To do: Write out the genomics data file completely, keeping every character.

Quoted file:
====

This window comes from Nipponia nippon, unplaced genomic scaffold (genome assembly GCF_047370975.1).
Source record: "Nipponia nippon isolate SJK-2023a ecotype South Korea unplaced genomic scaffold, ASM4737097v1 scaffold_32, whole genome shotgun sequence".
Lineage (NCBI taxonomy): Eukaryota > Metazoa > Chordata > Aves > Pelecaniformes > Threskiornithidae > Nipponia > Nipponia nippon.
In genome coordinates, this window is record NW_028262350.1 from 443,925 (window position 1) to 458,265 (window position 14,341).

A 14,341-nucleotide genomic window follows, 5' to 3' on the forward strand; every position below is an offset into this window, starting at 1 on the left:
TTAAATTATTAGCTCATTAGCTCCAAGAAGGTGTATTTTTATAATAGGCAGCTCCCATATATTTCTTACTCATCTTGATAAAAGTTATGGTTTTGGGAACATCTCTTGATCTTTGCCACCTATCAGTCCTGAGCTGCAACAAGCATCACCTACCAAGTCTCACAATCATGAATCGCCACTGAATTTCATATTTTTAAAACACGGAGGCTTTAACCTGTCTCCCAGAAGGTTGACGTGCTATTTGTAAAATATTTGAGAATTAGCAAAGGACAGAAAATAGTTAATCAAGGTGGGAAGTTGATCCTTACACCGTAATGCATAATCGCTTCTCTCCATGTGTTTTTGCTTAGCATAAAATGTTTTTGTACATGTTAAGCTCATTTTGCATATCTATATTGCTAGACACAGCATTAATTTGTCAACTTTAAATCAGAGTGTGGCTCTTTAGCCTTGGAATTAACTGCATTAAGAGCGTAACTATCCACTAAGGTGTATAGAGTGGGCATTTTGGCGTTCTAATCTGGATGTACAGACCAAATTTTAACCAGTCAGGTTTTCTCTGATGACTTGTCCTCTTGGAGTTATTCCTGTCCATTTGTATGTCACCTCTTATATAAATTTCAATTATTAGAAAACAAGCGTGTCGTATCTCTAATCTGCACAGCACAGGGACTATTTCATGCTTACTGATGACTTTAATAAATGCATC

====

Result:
This window comes from Nipponia nippon, unplaced genomic scaffold (genome assembly GCF_047370975.1).
Source record: "Nipponia nippon isolate SJK-2023a ecotype South Korea unplaced genomic scaffold, ASM4737097v1 scaffold_32, whole genome shotgun sequence".
Lineage (NCBI taxonomy): Eukaryota > Metazoa > Chordata > Aves > Pelecaniformes > Threskiornithidae > Nipponia > Nipponia nippon.
In genome coordinates, this window is record NW_028262350.1 from 443,925 (window position 1) to 458,265 (window position 14,341).

A 14,341-nucleotide genomic window follows, 5' to 3' on the forward strand; every position below is an offset into this window, starting at 1 on the left:
TTAAATTATTAGCTCATTAGCTCCAAGAAGGTGTATTTTTATAATAGGCAGCTCCCATATATTTCTTACTCATCTTGATAAAAGTTATGGTTTTGGGAACATCTCTTGATCTTTGCCACCTATCAGTCCTGAGCTGCAACAAGCATCACCTACCAAGTCTCACAATCATGAATCGCCACTGAATTTCATATTTTTAAAACACGGAGGCTTTAACCTGTCTCCCAGAAGGTTGACGTGCTATTTGTAAAATATTTGAGAATTAGCAAAGGACAGAAAATAGTTAATCAAGGTGGGAAGTTGATCCTTACACCGTAATGCATAATCGCTTCTCTCCATGTGTTTTTGCTTAGCATAAAATGTTTTTGTACATGTTAAGCTCATTTTGCATATCTATATTGCTAGACACAGCATTAATTTGTCAACTTTAAATCAGAGTGTGGCTCTTTAGCCTTGGAATTAACTGCATTAAGAGCGTAACTATCCACTAAGGTGTATAGAGTGGGCATTTTGGCGTTCTAATCTGGATGTACAGACCAAATTTTAACCAGTCAGGTTTTCTCTGATGACTTGTCCTCTTGGAGTTATTCCTGTCCATTTGTATGTCACCTCTTATATAAATTTCAATTATTAGAAAACAAGCGTGTCGTATCTCTAATCTGCACAGCACAGGGACTATTTCATGCTTACTGATGACTTTAATAAATGCATC